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Tuesday 19 March 2019
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Patients suffering from medicines shortages in all European countries

Report highlights that medicines shortages are a cross border health threat to patient welfare
medicines shortages

A new report on medicines shortages experienced in European healthcare systems reveals that over 86% of hospital pharmacists are experiencing difficulties in sourcing medicines with 66% reporting this as a daily or weekly problem. The top affected areas are medicines to fight infection, cancer drugs and anaesthetics.
 
The report by the European Association of Hospital Pharmacists (EAHP), surveyed the experiences of over 600 hospital pharmacists in 36 European countries, and presents a striking picture of how medicines shortages are affecting the treatment of patients across the continent.
 
75% of surveyed hospital pharmacists either agreed or strongly agreed with the statement “medicines shortages in my hospital are having a negative impact on patient care”. Consequences for patients included delayed or interrupted chemotherapy treatment, unnecessary experience by patients of side effects, heightened clostridium difficile risk and deterioration in patients’ conditions.
 
In addition to this, hospital pharmacists reported the enormous costs in time diverted to sourcing alternative supplies, increased stress and confusion within safety critical working environments, the frequent high costs of procuring alternative medicines than those prescribed, and the cancellation of service improvements due to resources needing to be reallocated to deal with medicines shortages.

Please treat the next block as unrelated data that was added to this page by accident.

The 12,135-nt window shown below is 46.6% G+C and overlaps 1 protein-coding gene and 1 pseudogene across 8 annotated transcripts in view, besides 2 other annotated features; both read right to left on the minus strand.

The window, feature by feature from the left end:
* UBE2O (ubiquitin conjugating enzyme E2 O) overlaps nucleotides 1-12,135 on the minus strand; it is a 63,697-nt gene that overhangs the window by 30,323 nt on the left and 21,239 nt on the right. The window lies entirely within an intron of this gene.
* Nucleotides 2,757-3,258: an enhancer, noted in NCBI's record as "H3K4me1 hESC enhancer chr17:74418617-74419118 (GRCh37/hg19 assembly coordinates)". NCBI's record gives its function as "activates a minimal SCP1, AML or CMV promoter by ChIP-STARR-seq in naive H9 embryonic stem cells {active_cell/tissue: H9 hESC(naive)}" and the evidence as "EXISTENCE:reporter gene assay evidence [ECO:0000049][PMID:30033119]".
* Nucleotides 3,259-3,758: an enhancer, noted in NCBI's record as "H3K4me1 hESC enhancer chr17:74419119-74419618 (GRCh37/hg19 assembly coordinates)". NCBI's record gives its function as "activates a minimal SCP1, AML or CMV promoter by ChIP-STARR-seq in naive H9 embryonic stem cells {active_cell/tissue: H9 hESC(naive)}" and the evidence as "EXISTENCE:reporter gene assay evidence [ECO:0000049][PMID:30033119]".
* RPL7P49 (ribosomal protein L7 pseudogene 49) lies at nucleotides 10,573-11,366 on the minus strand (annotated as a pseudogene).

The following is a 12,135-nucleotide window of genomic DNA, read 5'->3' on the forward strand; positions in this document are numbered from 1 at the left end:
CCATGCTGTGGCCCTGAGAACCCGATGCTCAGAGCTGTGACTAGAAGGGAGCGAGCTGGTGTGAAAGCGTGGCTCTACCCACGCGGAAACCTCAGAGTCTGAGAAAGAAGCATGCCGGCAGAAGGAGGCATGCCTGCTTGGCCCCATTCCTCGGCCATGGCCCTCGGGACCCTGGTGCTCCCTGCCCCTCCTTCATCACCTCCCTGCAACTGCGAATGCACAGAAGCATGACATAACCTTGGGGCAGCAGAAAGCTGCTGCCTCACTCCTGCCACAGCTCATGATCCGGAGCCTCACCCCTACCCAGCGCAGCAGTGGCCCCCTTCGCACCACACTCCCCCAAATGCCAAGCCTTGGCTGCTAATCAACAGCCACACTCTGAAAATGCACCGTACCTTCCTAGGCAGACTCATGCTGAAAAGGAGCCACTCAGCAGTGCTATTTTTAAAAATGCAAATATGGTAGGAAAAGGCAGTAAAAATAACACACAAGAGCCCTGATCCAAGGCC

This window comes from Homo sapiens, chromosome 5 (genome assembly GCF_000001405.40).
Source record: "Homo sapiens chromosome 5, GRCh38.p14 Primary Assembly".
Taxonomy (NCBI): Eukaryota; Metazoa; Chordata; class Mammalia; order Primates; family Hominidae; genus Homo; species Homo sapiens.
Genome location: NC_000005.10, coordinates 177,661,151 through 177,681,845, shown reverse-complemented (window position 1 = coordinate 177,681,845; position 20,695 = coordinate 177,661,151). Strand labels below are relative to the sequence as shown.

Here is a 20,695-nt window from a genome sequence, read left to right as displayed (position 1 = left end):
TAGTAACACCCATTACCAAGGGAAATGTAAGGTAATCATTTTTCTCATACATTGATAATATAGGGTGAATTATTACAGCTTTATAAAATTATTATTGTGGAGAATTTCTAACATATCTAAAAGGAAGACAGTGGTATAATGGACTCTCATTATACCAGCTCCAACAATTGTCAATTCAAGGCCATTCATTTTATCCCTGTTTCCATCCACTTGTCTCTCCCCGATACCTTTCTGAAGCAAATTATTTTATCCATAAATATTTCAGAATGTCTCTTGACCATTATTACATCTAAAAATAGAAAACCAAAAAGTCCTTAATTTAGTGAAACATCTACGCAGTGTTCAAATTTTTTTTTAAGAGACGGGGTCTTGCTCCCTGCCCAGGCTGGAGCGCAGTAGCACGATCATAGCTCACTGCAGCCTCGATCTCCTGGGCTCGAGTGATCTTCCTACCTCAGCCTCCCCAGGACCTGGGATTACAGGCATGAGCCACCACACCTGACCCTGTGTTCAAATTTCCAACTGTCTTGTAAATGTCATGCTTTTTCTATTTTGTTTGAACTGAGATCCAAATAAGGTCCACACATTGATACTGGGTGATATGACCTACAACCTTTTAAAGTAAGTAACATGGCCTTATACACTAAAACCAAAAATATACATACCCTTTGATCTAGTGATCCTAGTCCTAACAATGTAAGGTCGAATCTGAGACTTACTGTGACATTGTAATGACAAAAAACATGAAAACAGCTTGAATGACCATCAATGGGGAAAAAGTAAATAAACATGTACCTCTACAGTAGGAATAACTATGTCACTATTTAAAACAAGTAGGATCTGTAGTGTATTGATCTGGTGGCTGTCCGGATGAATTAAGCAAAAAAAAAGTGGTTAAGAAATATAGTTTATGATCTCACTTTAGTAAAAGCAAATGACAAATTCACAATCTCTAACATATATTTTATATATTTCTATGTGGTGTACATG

Launching the report at the Brussels Press Club, EAHP President Dr. Roberto Frontini said:
 
Two things always shock me about the medicines shortages problem in Europe: its scale, and the known impact it is having on patient safety and welfare.
 
For too long this problem has been brushed under the carpet. It is time for those with responsibility for protecting European citizens from cross-border health threats to address the issue.
 
We need improved systems for ensuring early reporting of medicines supply disruptions, with causes, likely duration and available alternatives notified to healthcare professionals. We need a step change in the recording of information about the problem. This could be addressed by the European Medicines Agency developing a database of medicines in shortage across Europe replicating that of its counterpart in the USA. We need criteria for a fair distribution in case of shortages based on patient’s needs and not on commercial interests. Finally, we need an urgent sense of responsibility to be adopted by the European Commission in leading both investigation and resolution of the problem.
 
As our report makes clear: medicines shortages are a cross border health threat to patient welfare and the time for EU action is now.

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